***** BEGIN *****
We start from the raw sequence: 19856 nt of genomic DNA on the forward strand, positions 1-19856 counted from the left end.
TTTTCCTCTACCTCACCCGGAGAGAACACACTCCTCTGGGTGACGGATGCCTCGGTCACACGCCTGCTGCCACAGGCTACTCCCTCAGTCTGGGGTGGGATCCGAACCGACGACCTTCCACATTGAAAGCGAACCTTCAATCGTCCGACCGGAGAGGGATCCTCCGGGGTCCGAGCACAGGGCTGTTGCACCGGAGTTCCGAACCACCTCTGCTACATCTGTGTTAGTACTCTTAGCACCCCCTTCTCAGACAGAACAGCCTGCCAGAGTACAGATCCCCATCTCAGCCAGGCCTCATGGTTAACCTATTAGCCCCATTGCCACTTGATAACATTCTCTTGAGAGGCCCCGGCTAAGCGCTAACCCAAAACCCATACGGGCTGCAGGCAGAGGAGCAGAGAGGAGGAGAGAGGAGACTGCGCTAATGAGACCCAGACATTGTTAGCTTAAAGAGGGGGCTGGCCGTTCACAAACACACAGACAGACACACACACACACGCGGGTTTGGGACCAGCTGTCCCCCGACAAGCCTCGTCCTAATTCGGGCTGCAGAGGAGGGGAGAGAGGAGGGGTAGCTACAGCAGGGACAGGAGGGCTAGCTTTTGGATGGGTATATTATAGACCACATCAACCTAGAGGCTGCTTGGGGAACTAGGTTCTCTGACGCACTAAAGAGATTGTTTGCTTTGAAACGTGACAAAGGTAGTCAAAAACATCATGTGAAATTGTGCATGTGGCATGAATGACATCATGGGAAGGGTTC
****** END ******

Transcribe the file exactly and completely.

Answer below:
We start from the raw sequence: 19856 nt of genomic DNA on the forward strand, positions 1-19856 counted from the left end.
TTTTCCTCTACCTCACCCGGAGAGAACACACTCCTCTGGGTGACGGATGCCTCGGTCACACGCCTGCTGCCACAGGCTACTCCCTCAGTCTGGGGTGGGATCCGAACCGACGACCTTCCACATTGAAAGCGAACCTTCAATCGTCCGACCGGAGAGGGATCCTCCGGGGTCCGAGCACAGGGCTGTTGCACCGGAGTTCCGAACCACCTCTGCTACATCTGTGTTAGTACTCTTAGCACCCCCTTCTCAGACAGAACAGCCTGCCAGAGTACAGATCCCCATCTCAGCCAGGCCTCATGGTTAACCTATTAGCCCCATTGCCACTTGATAACATTCTCTTGAGAGGCCCCGGCTAAGCGCTAACCCAAAACCCATACGGGCTGCAGGCAGAGGAGCAGAGAGGAGGAGAGAGGAGACTGCGCTAATGAGACCCAGACATTGTTAGCTTAAAGAGGGGGCTGGCCGTTCACAAACACACAGACAGACACACACACACACGCGGGTTTGGGACCAGCTGTCCCCCGACAAGCCTCGTCCTAATTCGGGCTGCAGAGGAGGGGAGAGAGGAGGGGTAGCTACAGCAGGGACAGGAGGGCTAGCTTTTGGATGGGTATATTATAGACCACATCAACCTAGAGGCTGCTTGGGGAACTAGGTTCTCTGACGCACTAAAGAGATTGTTTGCTTTGAAACGTGACAAAGGTAGTCAAAAACATCATGTGAAATTGTGCATGTGGCATGAATGACATCATGGGAAGGGTTC